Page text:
A broken agreement can have negative economic consequences for the victim, as well as emotional, since it can be a sign that the offender’s regret was not real. If the victim wants to go on with the process, s/he can sue the offender in a civil process (Socialstyrelsen 2012; Brottsförebyggande rådet 2007). The mediator has no duty to follow-up the agreement. The fact that an agreement is not fulfilled, can, however, have legal effects, in a civil process as well as in a criminal process. The prosecutor should, therefore, at least in some cases, get a notification of how the agreement has been completed. In practice, mediators deal with this issue in different ways, some mediators always announce this, others sometimes or never (Wahlin and Jacobsson 2017). Hence, if it has come to the mediator’s knowing that the offender has not fulfilled his commitment, the mediator shall inform the prosecutor, unless it is unnecessary (prop. 2001/02:126).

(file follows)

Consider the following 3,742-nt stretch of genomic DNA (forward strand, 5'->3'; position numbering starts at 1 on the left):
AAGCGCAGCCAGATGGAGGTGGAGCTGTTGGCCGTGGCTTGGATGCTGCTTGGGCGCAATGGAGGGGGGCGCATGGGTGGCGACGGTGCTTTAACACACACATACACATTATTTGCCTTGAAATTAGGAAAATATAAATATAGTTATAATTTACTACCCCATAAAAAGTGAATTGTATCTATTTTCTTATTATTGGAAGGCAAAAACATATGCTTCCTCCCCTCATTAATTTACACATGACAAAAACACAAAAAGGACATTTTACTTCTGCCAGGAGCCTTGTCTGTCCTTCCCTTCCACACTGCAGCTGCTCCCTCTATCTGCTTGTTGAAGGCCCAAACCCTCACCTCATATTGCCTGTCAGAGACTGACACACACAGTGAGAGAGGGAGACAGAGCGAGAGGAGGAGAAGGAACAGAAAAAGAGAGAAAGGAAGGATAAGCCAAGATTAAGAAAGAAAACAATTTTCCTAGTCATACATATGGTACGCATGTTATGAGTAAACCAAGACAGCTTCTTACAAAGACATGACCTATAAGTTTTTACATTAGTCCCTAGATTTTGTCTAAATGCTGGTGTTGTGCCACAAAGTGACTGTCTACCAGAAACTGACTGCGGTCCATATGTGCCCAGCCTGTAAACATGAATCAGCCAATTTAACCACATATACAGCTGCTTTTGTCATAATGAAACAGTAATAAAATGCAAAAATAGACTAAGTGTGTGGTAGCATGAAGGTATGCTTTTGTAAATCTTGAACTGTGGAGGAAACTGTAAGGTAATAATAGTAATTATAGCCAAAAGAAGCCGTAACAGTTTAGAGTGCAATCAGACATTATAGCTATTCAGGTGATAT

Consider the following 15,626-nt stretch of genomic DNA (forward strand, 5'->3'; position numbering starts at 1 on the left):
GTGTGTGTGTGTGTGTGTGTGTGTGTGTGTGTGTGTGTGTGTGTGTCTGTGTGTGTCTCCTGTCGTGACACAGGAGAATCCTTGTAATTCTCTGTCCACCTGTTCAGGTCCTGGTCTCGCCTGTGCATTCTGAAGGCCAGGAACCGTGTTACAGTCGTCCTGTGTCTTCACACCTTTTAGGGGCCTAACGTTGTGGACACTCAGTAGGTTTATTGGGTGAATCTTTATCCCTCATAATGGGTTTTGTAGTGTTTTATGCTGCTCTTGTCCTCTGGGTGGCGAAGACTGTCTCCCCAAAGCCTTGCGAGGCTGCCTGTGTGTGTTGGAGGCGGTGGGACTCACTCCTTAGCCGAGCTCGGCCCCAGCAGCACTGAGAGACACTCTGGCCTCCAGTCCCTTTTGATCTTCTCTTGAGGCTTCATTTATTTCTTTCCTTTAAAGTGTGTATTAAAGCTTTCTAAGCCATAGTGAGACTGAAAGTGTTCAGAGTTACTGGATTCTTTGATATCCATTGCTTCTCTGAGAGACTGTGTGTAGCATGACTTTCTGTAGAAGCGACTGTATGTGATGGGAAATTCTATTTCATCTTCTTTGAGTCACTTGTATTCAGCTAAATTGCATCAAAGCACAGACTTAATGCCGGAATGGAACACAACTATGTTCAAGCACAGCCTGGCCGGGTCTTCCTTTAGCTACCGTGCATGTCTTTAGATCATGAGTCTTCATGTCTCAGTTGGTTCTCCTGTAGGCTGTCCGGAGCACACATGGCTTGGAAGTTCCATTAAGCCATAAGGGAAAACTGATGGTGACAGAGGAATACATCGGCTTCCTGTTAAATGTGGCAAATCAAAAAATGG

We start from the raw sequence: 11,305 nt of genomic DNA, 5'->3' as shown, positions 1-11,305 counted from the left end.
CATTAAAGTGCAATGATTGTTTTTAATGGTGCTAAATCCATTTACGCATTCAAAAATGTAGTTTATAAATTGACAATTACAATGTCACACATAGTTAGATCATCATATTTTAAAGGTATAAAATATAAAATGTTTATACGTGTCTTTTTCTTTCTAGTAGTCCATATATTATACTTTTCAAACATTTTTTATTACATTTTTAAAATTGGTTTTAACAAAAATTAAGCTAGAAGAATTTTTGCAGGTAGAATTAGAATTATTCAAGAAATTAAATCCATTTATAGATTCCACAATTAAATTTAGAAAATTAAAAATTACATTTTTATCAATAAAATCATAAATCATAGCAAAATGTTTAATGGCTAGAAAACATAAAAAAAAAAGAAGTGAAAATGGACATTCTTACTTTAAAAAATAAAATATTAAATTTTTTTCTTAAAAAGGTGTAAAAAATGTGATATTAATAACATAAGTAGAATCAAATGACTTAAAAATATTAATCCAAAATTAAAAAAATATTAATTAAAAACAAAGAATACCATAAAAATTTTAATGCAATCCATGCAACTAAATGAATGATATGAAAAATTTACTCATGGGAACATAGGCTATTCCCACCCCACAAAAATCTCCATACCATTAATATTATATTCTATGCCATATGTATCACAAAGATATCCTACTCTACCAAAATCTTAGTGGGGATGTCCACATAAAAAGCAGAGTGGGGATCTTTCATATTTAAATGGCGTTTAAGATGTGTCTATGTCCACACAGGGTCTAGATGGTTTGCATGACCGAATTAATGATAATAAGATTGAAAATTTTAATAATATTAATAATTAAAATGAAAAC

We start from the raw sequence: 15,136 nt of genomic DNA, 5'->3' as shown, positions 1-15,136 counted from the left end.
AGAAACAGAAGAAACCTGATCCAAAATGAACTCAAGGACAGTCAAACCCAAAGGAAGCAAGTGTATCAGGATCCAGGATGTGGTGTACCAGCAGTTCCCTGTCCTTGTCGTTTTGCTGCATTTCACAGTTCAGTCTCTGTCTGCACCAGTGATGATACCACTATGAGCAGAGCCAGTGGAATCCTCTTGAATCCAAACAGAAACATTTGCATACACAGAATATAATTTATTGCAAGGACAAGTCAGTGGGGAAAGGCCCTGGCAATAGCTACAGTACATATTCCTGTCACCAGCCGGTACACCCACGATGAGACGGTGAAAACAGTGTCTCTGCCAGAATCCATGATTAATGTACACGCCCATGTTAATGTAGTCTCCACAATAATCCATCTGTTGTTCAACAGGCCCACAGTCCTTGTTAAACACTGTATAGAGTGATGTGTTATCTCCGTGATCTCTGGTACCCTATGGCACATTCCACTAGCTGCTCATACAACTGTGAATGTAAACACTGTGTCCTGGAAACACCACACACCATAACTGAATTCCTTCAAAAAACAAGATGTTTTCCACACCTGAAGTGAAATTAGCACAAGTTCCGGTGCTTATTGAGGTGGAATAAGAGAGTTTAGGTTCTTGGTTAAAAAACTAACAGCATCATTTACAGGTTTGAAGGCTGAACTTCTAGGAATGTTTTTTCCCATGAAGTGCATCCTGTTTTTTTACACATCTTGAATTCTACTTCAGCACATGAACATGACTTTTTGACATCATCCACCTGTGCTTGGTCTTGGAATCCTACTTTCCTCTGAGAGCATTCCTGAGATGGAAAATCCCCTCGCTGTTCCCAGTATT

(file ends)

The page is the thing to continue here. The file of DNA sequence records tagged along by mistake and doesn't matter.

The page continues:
A fourth problem is if and in such case how the offender’s willingness to mediate should be taken into account. As been described, in Sweden mediation is complementary to the criminal proceedings, i.e. that it is possible to influence the retributive system with restorative values, but mediation could also be seen as an alternative punishment or as an alternative to punishment (Daly 2000). This is due to the fact that the prosecutor should, according to section 17 of the Young Offenders Special Provisions Act (Lag 1964:167 med särskilda bestämmelser om unga lagöverträdere), take the offender’s willingness to mediate into account when deciding whether to prosecute or not. Also, according to Chapter 29, section 5 of the Penal Code (Brottsbalk 1962:700), the court can take mediation into account in their choice of sentence. It seems to be a problem also that the application of these rules differs. Mediators in a study (Wahlin and Jacobsson 2017) claimed that the police did not refer cases to the mediation offices, because they believed that offenders should be punished by the state and that their will to mediate could lead to a milder or no punishment. As far as we know (see also Jacobsson et al. 2013; Socialstyrelsen 2012), it is, however, uncommon that prosecutors take the offender’s will to participate in mediation into account when they determine the sentence, but this differs – some prosecutors often take this into account, while others do not (ibid.). In other words, young offenders have different possibilities to get lower penalty in the criminal proceeding.